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The Current Urban Reality of Rio de Janeiro: Light and Dark Sides of the Olympic Legacy

Realidad urbana de Rio de Janeiro 1005x523

Rio de Janeiro, Brazil’s second-largest city, is the symbol and image of a country with enormous economic, demographic, and innovative potential. But this metropolis of 12 million inhabitants also faces major urban, social, and public-safety imbalances.

In the early 21st century, Rio de Janeiro undertook a series of urban-transformation initiatives that culminated in the city’s bid to host the 2016 Olympic Games. These efforts were driven by an ambitious goal: to recover Rio’s urban quality, infrastructure level, and social cohesion.


Becoming a megacity

In 1950, Rio de Janeiro was the capital of Brazil and had a population of 3 million. Today, it is home to more than 12 million people. This strong demographic increase was not accompanied by the sort of urban planning that would have enabled Rio to meet its new housing, services, and infrastructure needs.

This growth period was marked by the phenomenon of free land occupation, the development of self-built neighborhoods (favelas), and overcrowding in tenement buildings (cortiços). Basic education and health services were practically nonexistent, and the infrastructure for water, sanitation, energy, mobility, and public transport was plagued by serious problems. With no services and no public authorities, these neighborhoods became hotbeds of urban violence and insecurity. By the year 2000, the city faced extreme levels of inequality.

The urban infrastructure was clearly insufficient in Rio’s poor neighborhoods, and needs were especially acute in the areas of water, sanitation, and urban transport.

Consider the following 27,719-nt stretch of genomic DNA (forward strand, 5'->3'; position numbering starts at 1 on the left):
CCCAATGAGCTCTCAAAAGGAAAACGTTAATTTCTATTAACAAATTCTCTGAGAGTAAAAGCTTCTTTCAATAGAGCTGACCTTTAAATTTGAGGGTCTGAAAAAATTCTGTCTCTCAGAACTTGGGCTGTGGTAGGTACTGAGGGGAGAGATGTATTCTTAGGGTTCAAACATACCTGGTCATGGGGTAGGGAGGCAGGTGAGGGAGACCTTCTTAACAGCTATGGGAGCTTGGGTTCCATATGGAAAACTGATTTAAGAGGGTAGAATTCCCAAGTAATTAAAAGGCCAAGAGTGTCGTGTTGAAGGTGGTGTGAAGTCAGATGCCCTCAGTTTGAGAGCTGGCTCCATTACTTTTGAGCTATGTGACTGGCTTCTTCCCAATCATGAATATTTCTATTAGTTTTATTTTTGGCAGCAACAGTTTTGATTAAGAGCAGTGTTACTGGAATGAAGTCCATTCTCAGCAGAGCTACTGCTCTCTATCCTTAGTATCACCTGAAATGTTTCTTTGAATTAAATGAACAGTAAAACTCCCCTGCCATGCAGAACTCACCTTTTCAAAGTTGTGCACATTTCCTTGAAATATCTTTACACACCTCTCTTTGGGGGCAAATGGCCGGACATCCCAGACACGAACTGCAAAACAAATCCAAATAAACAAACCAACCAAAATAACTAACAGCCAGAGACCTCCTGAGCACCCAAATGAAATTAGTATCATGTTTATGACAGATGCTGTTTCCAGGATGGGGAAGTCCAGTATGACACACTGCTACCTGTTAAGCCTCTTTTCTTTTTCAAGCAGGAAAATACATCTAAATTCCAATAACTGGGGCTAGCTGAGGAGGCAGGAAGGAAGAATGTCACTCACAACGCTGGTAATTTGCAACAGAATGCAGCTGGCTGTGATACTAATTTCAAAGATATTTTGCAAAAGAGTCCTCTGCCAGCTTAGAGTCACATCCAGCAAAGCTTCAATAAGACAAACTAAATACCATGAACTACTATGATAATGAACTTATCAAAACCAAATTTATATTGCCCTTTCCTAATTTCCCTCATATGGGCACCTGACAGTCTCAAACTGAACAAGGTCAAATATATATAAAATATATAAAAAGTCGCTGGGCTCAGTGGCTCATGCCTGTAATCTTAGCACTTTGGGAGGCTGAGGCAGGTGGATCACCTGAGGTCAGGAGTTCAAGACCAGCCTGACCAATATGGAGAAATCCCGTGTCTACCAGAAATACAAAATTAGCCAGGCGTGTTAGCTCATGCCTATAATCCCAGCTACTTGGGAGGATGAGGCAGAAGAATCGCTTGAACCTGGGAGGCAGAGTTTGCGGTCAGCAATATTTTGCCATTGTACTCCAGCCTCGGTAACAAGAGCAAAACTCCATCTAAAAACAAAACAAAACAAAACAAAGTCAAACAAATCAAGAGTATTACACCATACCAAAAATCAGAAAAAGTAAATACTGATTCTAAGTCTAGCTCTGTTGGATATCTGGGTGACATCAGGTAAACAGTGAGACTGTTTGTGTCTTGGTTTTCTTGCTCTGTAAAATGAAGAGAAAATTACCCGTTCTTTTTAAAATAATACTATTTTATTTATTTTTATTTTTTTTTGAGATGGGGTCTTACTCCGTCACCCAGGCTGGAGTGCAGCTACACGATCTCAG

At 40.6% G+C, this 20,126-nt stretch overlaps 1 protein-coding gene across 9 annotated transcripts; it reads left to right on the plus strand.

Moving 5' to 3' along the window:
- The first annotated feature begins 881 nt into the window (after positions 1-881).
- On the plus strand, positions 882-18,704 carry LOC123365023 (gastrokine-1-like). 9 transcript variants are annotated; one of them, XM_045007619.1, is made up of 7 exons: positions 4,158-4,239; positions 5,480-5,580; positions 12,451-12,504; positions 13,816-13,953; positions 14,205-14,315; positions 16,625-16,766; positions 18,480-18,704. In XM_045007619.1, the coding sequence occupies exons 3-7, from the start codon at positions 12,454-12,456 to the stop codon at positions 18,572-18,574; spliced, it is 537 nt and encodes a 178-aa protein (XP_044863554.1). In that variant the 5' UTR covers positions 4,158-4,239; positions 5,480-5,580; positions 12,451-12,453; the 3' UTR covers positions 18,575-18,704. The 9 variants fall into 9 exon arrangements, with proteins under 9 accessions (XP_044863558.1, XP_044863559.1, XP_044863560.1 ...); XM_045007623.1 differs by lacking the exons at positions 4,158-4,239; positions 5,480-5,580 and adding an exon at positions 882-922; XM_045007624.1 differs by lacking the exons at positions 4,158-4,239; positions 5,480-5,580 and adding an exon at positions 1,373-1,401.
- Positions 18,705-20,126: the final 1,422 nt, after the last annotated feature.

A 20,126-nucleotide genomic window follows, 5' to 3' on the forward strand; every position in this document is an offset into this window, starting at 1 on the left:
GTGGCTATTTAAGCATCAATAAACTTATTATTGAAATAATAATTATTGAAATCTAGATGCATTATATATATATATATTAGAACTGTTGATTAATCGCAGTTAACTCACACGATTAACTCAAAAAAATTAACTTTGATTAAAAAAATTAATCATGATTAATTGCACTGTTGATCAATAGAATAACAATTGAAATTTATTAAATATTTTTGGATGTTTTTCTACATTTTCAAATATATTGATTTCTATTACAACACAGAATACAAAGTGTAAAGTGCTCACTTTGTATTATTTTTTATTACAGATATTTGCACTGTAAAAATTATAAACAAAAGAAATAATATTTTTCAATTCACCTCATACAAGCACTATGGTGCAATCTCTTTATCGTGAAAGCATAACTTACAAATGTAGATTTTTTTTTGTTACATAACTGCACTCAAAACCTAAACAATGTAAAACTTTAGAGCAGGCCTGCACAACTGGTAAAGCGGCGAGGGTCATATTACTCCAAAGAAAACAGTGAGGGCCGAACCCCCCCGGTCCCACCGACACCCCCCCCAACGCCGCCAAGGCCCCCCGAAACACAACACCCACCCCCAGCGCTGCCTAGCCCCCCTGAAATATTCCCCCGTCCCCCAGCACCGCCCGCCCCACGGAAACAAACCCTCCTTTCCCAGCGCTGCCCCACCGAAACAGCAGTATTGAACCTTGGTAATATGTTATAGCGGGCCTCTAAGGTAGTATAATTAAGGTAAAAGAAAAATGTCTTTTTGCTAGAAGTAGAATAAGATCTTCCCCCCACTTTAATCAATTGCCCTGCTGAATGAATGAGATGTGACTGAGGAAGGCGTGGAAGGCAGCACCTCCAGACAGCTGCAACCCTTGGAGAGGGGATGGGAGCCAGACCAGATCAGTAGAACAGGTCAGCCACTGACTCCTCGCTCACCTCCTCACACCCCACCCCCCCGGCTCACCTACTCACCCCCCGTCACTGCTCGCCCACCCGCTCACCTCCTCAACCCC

Against this backdrop of inequality, poverty, urban segregation, and deficient infrastructure, the competitiveness of Rio’s economy began to fall steadily after the year 2000. Between 2008 and 2014, Rio fell nine places—from 47th to 56th—in the Global Cities Index, A. T. Kearney’s ranking of 84 leading metropolitan areas. Rio is a megacity, but its economic structure is unbalanced. For one thing, there is an extreme functional division between the city’s productive districts and its poor residential neighborhoods. For another, Rio’s administrative services and power have been declining ever since the federal capital moved to Brasilia. As a financial hub, Rio has waned while São Paulo has been ascendant. Even as an industrial city, Rio has lost ground to competitors (Belo Horizonte, São Paulo, and new industrial outposts in Brazil’s southern states). And as a tourism and business destination, Rio’s potential is clearly underdeveloped.

Considerable improvement has been made: the most disadvantaged population has shrunk by 20% and the middle classes are growing.

Rio de Janeiro’s main urban-transformation goals

The bid for the Olympic Games was an attempt to break Rio’s long cycle of urban imbalance and lay the groundwork for a new model of economic, social, and territorial development. The city chose to focus on three main urban-transformation goals.

The first goal was to develop four new urban centers, two in prime areas—Barra da Tijuca and Zona Sul—and two in neighborhoods with serious deficiencies: Deodoro and the historic center. Rio hoped to increase the urban quality of these areas through the construction of sports facilities. The results have been mixed. The Olympic Village and sports arenas have failed to consolidate a hub of activity in Barra da Tijuca, a peripheral neighborhood lacking in services. In Deodoro—an area surrounded by low-income neighborhoods and favelas—public space has improved but no real dynamic of transformation has been established. Zona Sul, meanwhile, is just the same as before.